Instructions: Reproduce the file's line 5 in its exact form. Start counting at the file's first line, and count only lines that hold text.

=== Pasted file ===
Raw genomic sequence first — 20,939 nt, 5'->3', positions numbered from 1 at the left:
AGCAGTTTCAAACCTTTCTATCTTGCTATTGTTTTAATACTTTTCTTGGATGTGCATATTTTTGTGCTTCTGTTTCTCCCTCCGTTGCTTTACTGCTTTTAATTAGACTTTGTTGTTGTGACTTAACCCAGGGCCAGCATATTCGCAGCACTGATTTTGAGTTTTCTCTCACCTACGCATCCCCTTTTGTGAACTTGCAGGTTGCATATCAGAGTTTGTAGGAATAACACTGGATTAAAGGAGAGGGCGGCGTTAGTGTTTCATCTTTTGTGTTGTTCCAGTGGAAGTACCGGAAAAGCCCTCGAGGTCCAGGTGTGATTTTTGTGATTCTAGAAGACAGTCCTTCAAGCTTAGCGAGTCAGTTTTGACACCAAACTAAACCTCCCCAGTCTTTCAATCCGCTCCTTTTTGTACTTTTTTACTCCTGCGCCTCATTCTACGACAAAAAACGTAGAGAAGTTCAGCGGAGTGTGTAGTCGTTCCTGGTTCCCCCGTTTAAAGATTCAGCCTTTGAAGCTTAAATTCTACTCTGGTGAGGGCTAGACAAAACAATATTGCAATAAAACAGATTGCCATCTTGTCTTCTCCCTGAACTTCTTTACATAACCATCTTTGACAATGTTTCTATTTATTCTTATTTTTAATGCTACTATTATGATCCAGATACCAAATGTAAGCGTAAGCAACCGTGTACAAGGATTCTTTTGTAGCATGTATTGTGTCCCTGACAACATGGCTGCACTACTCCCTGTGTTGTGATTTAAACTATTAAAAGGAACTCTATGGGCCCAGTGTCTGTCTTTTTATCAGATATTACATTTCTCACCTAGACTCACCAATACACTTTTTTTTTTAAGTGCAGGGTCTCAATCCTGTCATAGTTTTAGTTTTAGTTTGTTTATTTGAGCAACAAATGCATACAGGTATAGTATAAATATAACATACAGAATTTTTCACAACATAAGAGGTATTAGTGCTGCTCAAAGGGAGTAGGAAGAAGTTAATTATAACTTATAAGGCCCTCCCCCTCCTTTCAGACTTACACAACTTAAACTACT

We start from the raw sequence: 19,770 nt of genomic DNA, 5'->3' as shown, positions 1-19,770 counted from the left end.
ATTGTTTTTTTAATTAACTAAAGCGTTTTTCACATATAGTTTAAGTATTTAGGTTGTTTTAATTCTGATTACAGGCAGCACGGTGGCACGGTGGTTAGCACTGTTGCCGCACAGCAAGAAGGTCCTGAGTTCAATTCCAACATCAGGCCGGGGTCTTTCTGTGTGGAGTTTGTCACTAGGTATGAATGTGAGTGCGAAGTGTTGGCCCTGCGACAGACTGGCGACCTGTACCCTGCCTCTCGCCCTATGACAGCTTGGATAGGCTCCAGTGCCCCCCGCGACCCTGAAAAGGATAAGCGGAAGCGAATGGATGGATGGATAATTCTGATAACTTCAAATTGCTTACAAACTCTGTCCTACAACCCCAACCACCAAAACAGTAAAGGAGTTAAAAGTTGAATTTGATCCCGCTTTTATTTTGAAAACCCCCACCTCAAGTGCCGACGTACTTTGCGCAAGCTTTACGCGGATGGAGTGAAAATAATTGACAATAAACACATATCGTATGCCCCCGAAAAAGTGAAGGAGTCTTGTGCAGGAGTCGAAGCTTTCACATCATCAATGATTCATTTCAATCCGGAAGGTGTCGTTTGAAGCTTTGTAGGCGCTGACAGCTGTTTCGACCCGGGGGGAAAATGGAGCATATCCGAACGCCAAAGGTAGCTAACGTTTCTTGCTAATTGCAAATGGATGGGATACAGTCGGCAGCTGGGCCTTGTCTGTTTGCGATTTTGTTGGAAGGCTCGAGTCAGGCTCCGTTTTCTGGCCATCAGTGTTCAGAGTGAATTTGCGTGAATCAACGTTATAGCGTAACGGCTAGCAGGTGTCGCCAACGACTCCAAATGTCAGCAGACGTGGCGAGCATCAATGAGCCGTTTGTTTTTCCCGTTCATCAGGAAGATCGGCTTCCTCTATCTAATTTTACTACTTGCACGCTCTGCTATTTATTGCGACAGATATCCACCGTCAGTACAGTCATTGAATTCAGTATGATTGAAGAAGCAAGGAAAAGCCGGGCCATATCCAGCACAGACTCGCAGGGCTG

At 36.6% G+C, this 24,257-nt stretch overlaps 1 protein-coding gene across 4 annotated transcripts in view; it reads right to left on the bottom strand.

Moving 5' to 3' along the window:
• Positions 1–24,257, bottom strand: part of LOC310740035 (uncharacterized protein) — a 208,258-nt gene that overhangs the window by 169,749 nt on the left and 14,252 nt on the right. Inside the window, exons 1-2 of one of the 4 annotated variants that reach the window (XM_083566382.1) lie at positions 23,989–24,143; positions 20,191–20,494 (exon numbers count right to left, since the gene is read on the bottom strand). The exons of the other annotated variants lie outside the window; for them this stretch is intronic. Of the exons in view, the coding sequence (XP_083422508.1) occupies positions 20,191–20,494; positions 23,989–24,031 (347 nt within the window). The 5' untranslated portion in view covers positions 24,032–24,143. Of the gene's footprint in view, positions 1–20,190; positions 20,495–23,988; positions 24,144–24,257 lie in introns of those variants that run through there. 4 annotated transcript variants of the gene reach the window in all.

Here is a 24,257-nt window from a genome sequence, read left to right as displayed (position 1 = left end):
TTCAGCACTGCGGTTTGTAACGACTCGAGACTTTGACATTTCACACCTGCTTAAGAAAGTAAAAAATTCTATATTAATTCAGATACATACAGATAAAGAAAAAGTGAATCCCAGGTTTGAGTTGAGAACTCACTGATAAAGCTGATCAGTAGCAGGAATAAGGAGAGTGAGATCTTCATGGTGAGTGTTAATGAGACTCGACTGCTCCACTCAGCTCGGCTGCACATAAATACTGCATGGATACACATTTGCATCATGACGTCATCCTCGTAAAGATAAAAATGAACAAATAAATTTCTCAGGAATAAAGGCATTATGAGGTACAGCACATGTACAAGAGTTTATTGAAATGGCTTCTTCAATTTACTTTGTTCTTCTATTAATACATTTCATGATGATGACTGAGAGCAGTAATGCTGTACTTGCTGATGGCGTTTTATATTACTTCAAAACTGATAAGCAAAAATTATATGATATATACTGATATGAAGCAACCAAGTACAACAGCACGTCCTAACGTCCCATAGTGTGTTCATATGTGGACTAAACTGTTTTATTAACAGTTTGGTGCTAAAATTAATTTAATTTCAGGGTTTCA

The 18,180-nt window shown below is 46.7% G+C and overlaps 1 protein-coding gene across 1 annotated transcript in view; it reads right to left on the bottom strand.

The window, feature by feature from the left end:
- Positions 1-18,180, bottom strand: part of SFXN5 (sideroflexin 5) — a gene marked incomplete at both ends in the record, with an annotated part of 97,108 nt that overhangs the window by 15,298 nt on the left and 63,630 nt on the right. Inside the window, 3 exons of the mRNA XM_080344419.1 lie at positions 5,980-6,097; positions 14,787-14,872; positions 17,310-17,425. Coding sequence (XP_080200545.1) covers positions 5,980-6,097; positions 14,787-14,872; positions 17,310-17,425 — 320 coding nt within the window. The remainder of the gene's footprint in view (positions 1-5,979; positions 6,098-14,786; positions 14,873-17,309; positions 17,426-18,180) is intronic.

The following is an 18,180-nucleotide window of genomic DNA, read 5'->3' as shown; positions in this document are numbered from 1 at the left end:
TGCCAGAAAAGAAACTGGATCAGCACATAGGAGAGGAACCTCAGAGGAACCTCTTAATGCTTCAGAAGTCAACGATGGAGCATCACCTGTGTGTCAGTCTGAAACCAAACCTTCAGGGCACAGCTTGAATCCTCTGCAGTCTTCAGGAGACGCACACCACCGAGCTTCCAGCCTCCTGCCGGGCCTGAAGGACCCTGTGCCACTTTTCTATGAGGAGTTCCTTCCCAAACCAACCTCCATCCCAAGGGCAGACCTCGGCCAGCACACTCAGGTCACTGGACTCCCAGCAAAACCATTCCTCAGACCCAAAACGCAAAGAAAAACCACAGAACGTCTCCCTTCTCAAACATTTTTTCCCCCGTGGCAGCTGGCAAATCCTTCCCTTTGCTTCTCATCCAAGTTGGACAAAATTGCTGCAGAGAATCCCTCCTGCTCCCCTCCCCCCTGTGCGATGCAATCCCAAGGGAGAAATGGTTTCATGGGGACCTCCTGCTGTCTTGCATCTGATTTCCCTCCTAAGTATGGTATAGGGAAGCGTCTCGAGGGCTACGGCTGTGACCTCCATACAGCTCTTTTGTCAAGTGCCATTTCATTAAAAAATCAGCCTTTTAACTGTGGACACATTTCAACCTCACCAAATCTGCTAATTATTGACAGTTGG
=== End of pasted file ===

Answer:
At 36.6% G+C, this 24,257-nt stretch overlaps 1 protein-coding gene across 4 annotated transcripts in view; it reads right to left on the bottom strand.